I know myself well enough to know that when I find it hard to write, I’m usually avoiding something. The words aren’t flowing today, and that’s because I’m uncomfortable thinking about tomorrow. At 8:30 am, Jordan will check in for the surgery we’ve diligently researched, laboriously discussed, and frequently postponed. But we can’t avoid it any longer because it is what Jordan needs and it will make her life better.
When I was not much older than Jordan, I found myself in a sticky social situation at school. I was inclined to ignore it, but one day when I was exceedingly sullen and full of self-pity, my mother gave me sage advice–advice I’ve never forgotten. She said, “you can avoid this for as long as you want, and you can make yourself miserable, or you can address what scares you and put it behind you.” It was one of those moments where the world compressed and I felt a moment of understanding that made me see things differently. As usual, my mother was right. The fear of what I had to do paralyzed me. The thought of getting it done created hope.
Today, our family wrestles with the dividing line between fear and hope. The fear emanates from not-so-distant memories, and the hope lies in the promise of the girl. Jordan’s last surgery was somewhat routine. It was when they implanted the port catheter so that she could receive chemotherapy more easily. Yet, I will never forget the fear in her face as they wheeled her to the O.R. She is a brave, brave child. She proves her bravery so often we take it for granted. After two brain surgeries, we figured this port catheter procedure would be a piece of cake. But surgery is surgery, and the recovery process was fresh in Jordan’s mind. She grabbed my hand and asked me if she needed to do this. Her eyes were wide and her mouth trembled, and I had to muster bravery of my own when I told her she did.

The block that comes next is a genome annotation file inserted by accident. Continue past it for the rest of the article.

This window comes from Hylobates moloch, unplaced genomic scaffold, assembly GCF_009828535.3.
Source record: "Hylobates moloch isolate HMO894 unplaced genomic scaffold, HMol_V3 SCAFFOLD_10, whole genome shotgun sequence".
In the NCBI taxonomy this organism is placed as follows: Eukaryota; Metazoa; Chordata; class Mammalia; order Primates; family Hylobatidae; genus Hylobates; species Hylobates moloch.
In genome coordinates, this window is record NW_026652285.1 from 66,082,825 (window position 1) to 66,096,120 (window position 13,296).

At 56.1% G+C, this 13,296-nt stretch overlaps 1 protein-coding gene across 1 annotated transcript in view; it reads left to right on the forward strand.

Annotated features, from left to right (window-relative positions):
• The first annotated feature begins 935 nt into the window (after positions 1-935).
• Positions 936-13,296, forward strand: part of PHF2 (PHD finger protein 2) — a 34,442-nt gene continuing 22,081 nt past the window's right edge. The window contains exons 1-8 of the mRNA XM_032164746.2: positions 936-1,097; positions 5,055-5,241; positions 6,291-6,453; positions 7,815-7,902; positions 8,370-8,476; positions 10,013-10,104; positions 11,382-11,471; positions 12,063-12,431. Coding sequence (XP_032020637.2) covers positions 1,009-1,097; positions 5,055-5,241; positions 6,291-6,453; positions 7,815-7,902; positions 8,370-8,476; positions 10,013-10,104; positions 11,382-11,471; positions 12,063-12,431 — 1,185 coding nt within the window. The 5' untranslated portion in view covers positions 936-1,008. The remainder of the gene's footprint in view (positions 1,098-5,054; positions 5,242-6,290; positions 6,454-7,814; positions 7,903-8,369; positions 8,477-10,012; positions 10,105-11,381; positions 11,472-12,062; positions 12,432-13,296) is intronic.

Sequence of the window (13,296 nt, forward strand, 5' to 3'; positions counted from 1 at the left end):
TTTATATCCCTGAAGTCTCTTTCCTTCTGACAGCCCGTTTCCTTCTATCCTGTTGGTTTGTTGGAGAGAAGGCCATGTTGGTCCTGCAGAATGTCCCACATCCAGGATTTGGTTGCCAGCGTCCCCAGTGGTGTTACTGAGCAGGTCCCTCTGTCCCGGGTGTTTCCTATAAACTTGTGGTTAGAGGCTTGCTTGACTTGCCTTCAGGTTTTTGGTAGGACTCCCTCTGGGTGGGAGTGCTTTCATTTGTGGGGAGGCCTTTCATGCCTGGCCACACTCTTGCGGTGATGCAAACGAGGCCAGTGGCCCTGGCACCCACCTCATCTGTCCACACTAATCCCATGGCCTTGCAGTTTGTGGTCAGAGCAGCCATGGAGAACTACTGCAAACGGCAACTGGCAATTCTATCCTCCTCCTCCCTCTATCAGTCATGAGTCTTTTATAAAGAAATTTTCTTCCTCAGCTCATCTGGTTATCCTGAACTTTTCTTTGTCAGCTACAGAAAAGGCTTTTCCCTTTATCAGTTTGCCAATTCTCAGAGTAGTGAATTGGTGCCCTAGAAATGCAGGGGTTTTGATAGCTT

It’s one thing to be brave when you’re making decisions about your own health. It’s quite another when you’re making those decisions for someone else, especially when that someone is a child you adore. She trusts me completely. The gravity of that trust is never lost on me. I believe, in my heart, we have made the right decision. Jordan trusts us, and she is ready. But I dread the moment tomorrow when I know she will ask me again, “do I really need to do this?”
The procedure will take more than four hours. When she comes to, she’ll undoubtedly experience pain. She’ll face a daunting recovery path. And, she’s going to endure a couple of months of boredom and restlessness from not being able to animate her energetic body the way she prefers. But she will do it, and she will provide inspiration to us in the process. It’s a lot to ask of a child, and I can’t find it in myself today to marginalize the road ahead by painting rosy pictures of the way she’ll cope. I can only tell myself the choice is right and take the next step with her. As a family, we are about to face what scares us and put it behind us.

Written by Larry

Larry Vincent is Jordan Vincent's father. He is a writer, photographer and a branding executive who works at United Talent Agency in Los Angeles. He is the author of Brand Real and Legendary Brands and is currently at work on his first novel, Juliette, which is inspired by Jordan's Journey.

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